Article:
Barclays wants all its employees to learn that they never, ever should try to rig Libor again. To that end, the top executive at Barclays' investment bank is appearing in a film about the lessons the bank has supposedly learned from the Libor scandal. And all Barclays employees are expected to watch the video. The video runs about 12 minutes. It begins with Rich Ricci, the chief of Barclays’ investment banking arm, explaining that because the topic of Libor is so complex, he is going to read from a teleprompter, according to a person who has seen the film. Ricci states that he wants to make sure he gets it right “in the interests of transparency,” the person said...An employee explained that Ricci plans to meet with British regulators next month and wants to be able to claim that “every single person at the firm has seen it.” [NetNet]
Bonus Watch '12: Barclays Employees To Get Paid (Or Not) For Being 'Good Citizens'
Breaking the speed limit in a school zone, for example, will cost you a couple mill, while volunteering with your local Boy Scouts chapter to help the troops earn their "Libor Manipulation" badges will translate to a few extra zeros on payday. Barclays' new chief executive said he will pay employees based in part on whether they are good citizens, as the British bank tries to restore its tarnished reputation. Within the next six to 12 months, Barclays will devise a "balance scorecard" with metrics that measure performance across a range of areas, including how the actions of executives affect the environment, Antony Jenkins said in a brief interview on Sunday at the Clinton Global Initiative...Jenkins, who previously ran Barclays' business and retail banking division, said he managed the unit with a scorecard that rated employees on how their actions affected all stakeholders, including investors, customers, other employees and "society." The scorecard includes a "citizenship" component, according to a bank spokesman. Barclays New Chief Ties Compensation To Societal Goals [Reuters]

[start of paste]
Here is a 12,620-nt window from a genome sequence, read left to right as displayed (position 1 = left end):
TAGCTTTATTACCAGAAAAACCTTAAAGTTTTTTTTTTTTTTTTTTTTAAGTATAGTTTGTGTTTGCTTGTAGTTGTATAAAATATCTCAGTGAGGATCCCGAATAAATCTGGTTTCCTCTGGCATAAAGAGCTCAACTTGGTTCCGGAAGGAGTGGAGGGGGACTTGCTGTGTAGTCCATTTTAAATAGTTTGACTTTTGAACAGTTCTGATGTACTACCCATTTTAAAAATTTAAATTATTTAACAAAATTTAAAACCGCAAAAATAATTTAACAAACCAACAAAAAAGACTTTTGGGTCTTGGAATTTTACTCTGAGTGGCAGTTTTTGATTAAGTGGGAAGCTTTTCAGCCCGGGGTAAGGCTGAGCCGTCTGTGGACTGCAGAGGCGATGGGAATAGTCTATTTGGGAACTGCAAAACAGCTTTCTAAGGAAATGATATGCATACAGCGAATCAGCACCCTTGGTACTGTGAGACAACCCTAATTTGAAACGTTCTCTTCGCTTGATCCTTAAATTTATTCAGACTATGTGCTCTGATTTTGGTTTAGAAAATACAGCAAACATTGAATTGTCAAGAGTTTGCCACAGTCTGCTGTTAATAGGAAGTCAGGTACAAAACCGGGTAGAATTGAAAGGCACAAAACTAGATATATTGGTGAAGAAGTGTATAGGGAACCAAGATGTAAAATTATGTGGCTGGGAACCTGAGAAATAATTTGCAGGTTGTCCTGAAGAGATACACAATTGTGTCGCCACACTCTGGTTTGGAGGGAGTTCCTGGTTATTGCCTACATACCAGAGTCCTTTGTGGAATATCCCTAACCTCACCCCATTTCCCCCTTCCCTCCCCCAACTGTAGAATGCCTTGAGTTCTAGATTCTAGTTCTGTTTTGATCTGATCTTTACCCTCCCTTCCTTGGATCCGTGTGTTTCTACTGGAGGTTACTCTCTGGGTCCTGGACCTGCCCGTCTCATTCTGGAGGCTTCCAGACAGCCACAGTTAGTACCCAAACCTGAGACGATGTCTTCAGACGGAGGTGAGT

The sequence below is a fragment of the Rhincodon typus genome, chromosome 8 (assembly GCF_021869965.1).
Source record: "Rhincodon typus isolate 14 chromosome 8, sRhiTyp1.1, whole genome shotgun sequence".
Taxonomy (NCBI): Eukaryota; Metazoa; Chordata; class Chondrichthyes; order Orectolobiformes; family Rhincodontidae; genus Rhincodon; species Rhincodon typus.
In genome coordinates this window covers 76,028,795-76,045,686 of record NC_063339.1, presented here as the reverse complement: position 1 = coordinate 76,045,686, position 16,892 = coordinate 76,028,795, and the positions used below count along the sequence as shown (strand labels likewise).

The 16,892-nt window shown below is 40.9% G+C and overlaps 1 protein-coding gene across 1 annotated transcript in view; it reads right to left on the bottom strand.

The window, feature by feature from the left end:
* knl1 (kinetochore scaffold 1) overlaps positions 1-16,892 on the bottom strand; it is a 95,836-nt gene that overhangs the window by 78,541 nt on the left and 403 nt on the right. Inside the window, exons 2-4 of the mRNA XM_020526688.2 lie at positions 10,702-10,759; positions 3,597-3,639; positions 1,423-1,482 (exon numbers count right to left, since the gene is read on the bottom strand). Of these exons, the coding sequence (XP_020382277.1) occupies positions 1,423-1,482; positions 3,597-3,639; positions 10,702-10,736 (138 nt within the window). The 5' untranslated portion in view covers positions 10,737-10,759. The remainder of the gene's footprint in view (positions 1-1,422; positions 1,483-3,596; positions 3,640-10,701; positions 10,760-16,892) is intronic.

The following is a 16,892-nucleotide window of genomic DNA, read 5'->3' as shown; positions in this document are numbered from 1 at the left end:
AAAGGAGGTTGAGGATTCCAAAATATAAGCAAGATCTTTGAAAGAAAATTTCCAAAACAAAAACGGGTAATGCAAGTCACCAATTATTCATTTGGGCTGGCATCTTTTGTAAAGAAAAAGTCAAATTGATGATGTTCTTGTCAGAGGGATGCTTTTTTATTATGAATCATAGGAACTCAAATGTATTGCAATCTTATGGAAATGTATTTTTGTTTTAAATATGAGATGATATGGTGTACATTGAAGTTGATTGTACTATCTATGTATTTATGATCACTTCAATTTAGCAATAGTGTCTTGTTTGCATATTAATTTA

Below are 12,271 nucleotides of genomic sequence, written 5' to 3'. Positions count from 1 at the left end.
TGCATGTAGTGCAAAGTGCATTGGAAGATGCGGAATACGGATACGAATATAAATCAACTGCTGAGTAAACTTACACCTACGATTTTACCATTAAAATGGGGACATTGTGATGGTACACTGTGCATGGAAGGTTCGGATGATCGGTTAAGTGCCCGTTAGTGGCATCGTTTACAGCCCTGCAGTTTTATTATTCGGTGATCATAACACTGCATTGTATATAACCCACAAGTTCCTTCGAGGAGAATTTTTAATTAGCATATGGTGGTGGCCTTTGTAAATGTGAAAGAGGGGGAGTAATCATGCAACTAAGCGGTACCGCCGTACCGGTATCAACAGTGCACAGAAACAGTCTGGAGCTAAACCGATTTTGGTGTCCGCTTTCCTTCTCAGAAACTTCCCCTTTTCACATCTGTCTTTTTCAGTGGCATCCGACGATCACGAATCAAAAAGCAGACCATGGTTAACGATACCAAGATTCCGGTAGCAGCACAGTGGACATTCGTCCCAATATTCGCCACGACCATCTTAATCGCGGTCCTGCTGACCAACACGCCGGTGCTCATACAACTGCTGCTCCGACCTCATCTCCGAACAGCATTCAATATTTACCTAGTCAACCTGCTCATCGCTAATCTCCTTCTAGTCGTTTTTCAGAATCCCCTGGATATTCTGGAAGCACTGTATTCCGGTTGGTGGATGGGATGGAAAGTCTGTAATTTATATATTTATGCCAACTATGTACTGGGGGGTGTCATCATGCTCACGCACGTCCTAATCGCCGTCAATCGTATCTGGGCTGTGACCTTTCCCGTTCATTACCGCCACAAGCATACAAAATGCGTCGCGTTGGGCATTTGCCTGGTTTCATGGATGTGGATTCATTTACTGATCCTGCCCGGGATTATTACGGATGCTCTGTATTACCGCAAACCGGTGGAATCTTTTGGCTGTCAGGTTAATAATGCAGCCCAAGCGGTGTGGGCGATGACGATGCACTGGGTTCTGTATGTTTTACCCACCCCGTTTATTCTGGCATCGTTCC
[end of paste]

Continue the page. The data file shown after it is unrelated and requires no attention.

Barclays Is 'Truly Sorry' It Got Caught Manipulating Libor Though Not Sorry Enough To Make Amends In Person
An ad in the paper will have to suffice. Barclays has made a public apology to customers and clients, saying they have “been let down” by the bank. “We are truly sorry for what has happened,” Barclays said in a advertisement published in several British newspaper today, including the Financial Times, the London-based Times and the Guardian. “You are the lifeblood of our business, and we will not allow ourselves to be distracted from what really matters -- delivering for you, day in and day out,” the statement, signed by Chairman Marcus Agius, says. “I also thank you for your business. It is our responsibility to earn the right to retain it.” Barclays Says ‘Truly Sorry’ For Letting Down Customers, Clients [Bloomberg] Barclays Makes Public Apology [HIC]
Layoffs Watch '12: Barclays
Cuts are said to have gone down with more a-comin'. Barclays PLC is cutting about 50 employees from its equities business, the latest effort by the British bank to reduce costs at its investment-banking arm. A week ago, the U.K. lender announced internally that about 10% of the jobs at its equities business across Europe, Africa and the Middle East would be lost, a person familiar with the matter said Friday. During the first half of the year, Barclays's equities and prime services business, which employs about 500 people, saw revenue fall 12% on the year to £973 million ($1.57 billion). The business has suffered as market volumes have dried up in recent quarters...The work-force reduction could be a taste of things to come for Barclays's investment bank. At the beginning of 2009, former Barclays Chief Executive Bob Diamond hired more than 400 bankers, mainly in equities and research, as part of a drive to turn the predominately debt-focused bank into a multi-asset powerhouse. Following Mr. Diamond's departure in the wake of a rate-fixing probe, new CEO Antony Jenkins has started a review of the bank's businesses to assess their profitability and whether and how they affect the lender's reputation. This, combined with tougher regulatory requirements, is expected to result in Barclays shrinking its investment bank, analysts say. Barclays To Cut 50 Equities Jobs [WSJ]